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Vivo V7 Plus Review

The Vivo V7 Plus is great for selfies, and not much else

Vivo, a Chinese smartphone manufacturer, is attracting a lot of attention at the moment due to its work on an under-glass fingerprint sensor. This technology, which hasn’t been perfected by Apple or Samsung yet, will debut on a Vivo phone in the near future. It won’t be the first time Vivo has been a phone trendsetter; but it’s likely the first time you’re hearing about its devices — you won’t find Vivo phones sold in the U.S. or the U.K.

This is an incredible selfie phone.

But through small steps, Vivo’s international reach is increasing, especially with the launch of the Vivo V7 Plus. Starting out in China and followed by India, the phone is now destined to launch in Russia, Singapore, Taiwan, and several other regions. It’s evidence of Vivo stretching out further into the world. In our Vivo V7 Plus review, we find out if the company is ready for prime time outside China.

A focus on selfies

The reason you’ll want to buy the Vivo V7 Plus is the camera, and not just the rear camera either: This is an incredible selfie phone. The front camera has 24 megapixels and an f/2.0 aperture, along with a Portrait mode, HDR, and a comprehensive beauty mode. Those are better specifications than many other rear cameras, but does it make a difference? It really does, and the selfies you take with the V7 Plus are impressive. With beauty mode active, you have the option of adjusting three parameters — skin buffing, whitening, and skin tone — and provided you don’t just turn them all up to maximum, it’s easy to retain a normal, human look. Just without those tiny little flaws we’d rather hide.

Portrait mode depends on software to blur out the background, rather than a second lens, and it does a good job in normal lighting. It avoids blurring out glasses, but while it can get a little confused with ears, it otherwise effectively isolates your face. The HDR mode isn’t so great, and we often struggled to see the difference when it was turned on. There’s a front-facing flash, a wide array of filters, and a group selfie mode too. Simply put — if you want to take selfies, the V7 Plus is an absolute master.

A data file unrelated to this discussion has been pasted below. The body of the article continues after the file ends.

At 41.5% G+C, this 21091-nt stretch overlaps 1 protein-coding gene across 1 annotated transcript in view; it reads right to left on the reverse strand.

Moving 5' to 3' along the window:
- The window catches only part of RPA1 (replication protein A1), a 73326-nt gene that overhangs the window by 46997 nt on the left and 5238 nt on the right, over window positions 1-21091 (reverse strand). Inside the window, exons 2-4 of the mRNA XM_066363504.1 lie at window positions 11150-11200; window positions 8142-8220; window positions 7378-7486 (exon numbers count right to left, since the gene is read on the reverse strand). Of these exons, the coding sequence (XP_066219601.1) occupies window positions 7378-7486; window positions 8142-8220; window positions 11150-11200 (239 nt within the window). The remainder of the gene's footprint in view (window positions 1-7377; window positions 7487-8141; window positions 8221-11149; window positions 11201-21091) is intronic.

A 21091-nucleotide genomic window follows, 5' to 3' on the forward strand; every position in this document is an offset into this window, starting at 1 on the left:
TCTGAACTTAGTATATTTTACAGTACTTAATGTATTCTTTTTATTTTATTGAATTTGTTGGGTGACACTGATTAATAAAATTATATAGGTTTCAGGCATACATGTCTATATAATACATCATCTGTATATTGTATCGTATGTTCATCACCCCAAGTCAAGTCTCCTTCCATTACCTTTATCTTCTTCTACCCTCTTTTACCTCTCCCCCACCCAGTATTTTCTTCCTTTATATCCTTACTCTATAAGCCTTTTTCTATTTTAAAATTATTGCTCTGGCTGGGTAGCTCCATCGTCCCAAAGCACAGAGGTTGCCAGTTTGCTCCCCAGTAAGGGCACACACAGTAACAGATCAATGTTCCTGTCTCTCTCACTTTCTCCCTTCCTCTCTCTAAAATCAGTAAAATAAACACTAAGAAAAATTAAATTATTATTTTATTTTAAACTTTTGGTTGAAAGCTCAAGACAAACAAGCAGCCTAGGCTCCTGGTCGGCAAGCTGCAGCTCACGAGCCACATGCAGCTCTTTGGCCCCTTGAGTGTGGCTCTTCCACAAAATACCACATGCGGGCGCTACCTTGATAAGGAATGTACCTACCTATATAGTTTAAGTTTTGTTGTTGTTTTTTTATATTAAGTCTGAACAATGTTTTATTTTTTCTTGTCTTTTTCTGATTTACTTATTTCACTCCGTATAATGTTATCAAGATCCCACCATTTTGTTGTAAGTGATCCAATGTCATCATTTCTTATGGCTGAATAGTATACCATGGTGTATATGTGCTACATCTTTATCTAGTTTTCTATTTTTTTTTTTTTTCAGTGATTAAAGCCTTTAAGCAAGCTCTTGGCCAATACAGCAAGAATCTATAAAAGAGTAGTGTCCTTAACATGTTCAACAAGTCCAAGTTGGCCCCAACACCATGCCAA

Both cameras impress

The rear camera hasn’t been forgotten either. It has a single-lens 16-megapixel camera with the same f/2.0 aperture, as well as the beauty mode from the selfie camera too. It’s well-tuned, fast to react, and easy to use. Put up against two other similarly-priced phones, the Vivo V7 Plus took our favorite shot of the afternoon — a clock tower highlighted against clouds and the setting sun, complete with birds flying away to roost. The Vivo V7 Plus took photos we liked with both the front and the rear camera.

It’s not without fault though. Oddly there’s no grid option under the settings, and it has one of those pointless Apple Live Photo rip-offs that we struggle to find a use for. This leads us from the Vivo V7 Plus’ major selling point, to its worst aspect — the software. It runs Android 7.1.2 with November 2017’s security patch, which is an unfortunate, but acceptable start. The current version of Android is version 8.0 with the January security patch. But what bothers us more is how the operating system is covered with Vivo’s own FunTouchOS “theme” or user interface. FunTouch is not much fun at all.